A Promising Model: The Arriba Program for Latino Immigrant Students
Latino English Language Learners (ELLs) who have recently immigrated to the United States represent a large and growing population that is markedly underserved. Recent trends in the data depict a significant dropout rate from high school and college for these students. According to the latest available data from The National Center for Educational Statistics, the high school dropout rate for Latinos was more than triple the rate for Caucasians. The acculturation difficulties that Latino students encounter are daunting. This article briefly reviews some of the cultural, linguistic, emotional, socioeconomic, and health challenges that may impede success in school. A group intervention model, the Arriba Program, is presented as a means of assisting students in addressing some of these acculturation difficulties. The program involves a school-based, professionally-led peer support group. The program is intended to be practical, culturally-sensitive, and readily disseminated.
||Hispanic, Latino, Counseling, Psychological Issues, Adaptation, Group Intervention, Learning Environment, Culture, Acculturation, Immigrants, English Language Learners, Drop Out
The International Journal of Learning, Volume 15, Issue 12, pp.187-198.
Article: Print (Spiral Bound).
Article: Electronic (PDF File; 651.252KB).
Associate Professor, Graduate Program Coordinator of Adult Education, Department of Counseling, Adult, and Rehabilitation Education, University of Arkansas at Little Rock, Little Rock, USA
Dr. Carrie J. Boden is Associate Professor and Coordinator of the Master’s Degree in Adult Education at the University of Arkansas at Little Rock. Dr. Boden holds a Ph.D. with an emphasis in adult education from Kansas State University, a M.F.A. in Creative Writing from Wichita State University, and a B.A. in English Language and Literature from Bethel College. She has served on the planning committees for several international conferences and as a referee for The International Journal of Learning. Dr. Boden has co-coordinated a Sister Cities International Exchange with La Salle University in Cancun, Mexico, traveled to South America as a Fulbright Scholar with Project ECHO, and participated in the NGO Forum on Women in Beijing, China.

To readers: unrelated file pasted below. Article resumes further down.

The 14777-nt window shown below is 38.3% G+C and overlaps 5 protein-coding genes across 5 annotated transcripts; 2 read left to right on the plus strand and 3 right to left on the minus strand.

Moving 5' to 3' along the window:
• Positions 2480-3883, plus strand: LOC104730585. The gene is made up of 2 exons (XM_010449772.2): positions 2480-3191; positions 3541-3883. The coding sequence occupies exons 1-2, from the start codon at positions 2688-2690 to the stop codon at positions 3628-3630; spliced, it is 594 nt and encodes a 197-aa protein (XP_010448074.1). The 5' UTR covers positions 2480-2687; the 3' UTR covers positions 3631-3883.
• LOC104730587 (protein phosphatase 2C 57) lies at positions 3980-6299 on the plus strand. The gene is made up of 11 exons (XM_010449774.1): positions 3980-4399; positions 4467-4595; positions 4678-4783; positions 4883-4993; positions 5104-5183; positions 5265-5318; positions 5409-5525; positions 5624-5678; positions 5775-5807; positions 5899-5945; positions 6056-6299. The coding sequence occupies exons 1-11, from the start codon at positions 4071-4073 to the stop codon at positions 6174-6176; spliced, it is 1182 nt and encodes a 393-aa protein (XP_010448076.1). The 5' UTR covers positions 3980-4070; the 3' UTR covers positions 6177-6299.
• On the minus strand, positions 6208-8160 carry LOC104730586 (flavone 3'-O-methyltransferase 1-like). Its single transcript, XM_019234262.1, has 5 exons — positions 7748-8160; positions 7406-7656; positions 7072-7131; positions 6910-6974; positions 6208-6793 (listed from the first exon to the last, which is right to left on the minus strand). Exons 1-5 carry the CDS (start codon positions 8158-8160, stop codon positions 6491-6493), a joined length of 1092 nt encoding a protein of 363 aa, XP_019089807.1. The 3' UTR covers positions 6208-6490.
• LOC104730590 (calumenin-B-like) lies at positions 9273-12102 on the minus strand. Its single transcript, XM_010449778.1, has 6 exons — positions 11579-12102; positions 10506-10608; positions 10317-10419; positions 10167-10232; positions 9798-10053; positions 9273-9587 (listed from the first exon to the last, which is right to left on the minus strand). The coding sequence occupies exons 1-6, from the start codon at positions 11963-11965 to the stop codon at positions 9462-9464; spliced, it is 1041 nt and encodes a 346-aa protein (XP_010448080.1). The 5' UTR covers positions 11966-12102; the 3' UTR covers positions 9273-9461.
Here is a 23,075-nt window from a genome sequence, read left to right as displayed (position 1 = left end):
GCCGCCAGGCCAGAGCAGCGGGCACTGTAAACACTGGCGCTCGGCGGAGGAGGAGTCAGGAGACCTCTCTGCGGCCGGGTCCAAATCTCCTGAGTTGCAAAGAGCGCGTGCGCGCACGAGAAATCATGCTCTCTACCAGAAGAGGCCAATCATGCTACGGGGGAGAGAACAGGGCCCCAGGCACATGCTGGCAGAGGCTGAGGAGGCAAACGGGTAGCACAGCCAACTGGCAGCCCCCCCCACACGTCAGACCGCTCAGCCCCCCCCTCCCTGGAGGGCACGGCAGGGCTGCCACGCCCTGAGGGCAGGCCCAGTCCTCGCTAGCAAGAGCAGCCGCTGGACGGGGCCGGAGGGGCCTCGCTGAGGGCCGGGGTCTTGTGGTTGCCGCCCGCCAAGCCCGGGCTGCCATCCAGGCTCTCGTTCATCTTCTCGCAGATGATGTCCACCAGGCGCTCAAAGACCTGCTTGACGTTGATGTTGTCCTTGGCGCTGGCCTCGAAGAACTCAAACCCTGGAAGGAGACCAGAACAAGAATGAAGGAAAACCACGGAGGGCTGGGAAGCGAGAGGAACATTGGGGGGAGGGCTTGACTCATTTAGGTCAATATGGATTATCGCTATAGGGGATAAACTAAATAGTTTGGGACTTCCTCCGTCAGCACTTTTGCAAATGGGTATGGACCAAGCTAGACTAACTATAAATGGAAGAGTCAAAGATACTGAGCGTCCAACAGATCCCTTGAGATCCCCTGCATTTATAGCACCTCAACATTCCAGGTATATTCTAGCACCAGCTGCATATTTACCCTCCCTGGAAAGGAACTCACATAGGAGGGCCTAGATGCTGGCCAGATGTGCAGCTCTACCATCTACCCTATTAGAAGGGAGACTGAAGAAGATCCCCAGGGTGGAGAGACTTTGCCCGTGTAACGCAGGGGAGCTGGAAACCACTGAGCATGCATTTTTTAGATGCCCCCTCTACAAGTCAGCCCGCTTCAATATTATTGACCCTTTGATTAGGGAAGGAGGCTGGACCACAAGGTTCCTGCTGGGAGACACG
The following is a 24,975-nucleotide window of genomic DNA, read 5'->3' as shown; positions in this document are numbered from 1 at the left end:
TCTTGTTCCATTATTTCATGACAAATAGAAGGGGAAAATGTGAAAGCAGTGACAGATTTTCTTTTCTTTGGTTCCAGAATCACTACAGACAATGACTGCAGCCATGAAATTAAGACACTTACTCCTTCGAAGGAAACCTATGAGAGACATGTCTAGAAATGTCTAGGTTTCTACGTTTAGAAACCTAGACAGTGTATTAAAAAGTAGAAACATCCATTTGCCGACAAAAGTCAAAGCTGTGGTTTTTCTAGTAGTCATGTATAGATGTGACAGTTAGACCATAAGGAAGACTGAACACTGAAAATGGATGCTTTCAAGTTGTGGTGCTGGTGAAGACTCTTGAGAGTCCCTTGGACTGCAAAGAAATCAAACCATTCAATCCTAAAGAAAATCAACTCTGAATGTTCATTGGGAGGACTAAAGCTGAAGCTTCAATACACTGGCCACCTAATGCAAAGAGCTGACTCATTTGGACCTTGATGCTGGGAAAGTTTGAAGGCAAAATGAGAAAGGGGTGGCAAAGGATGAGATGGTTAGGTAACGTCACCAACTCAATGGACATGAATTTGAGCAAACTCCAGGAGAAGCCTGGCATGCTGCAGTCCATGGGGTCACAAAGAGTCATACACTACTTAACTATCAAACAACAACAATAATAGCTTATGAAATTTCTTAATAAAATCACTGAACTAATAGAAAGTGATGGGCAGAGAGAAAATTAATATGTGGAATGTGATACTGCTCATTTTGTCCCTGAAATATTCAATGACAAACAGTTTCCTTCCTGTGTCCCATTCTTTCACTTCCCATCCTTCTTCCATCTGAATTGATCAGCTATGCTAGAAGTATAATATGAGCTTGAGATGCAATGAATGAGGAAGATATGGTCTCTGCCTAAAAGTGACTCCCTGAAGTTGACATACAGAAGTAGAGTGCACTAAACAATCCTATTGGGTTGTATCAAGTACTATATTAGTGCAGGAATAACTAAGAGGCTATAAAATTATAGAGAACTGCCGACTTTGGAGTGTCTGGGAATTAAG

University of Arkansas for Medical Sciences, USA
Dr. Sherman is Director of the Behavioral Medicine Division and Associate Professor in the department of Otolaryngology at the University of Arkansas for Medical Sciences. He graduated from Brown University and earned his master’s and doctoral degrees in clinical psychology from University of Kansas. He completed an internship and post-doctoral fellowship at Harvard Medical School. In addition to patient care and teaching, he directs the program’s research laboratory; his work has focused on group interventions, psychosocial oncology, quality-of-life outcomes, and spirituality and health.
Research Assistant, Department of Counseling, Adult, and Rehabilitation Education, University of Arkansas at Little Rock, Little Rock, USA
Yolanda has a Bachelors of Arts in Human Services from Arkansas Baptist College and a Masters of Arts in Student Services from the University of Arkansas Little Rock. She is currently working as a research assistant and pursuing a Masters of Counseling Education from the University of Arkansas Little Rock. She is the founder of I’m My Sister’s Keeper, a mentoring program for female students.
Associate Professor, Teacher Education, University of Arkansas at Little Rock, Little Rock, USA
Dr. Anarella Cellitti is an Associate Professor at the University of Arkansas at Little Rock. Dr. Cellitti holds a Ph.D. and M.Ed in early childhood education from the University of South Carolina, a M.A from the University of Houston-Victoria in psychology, and a B.A. in secondary education from Instituto Pedagógico de Caracas. She has served on the Diversity and Linguistic Committees of the National Association of the Education of Young Children (NAEYC) and on the Diversity Committee of The Texas Association for the Education of Young Children. Currently she is a Diversity Committee member of the Association for Childhood Education International(ACEI.) She has multiple presentations in the US, Europe, and Latin American relating to providing services and educating immigrant and refugees children.
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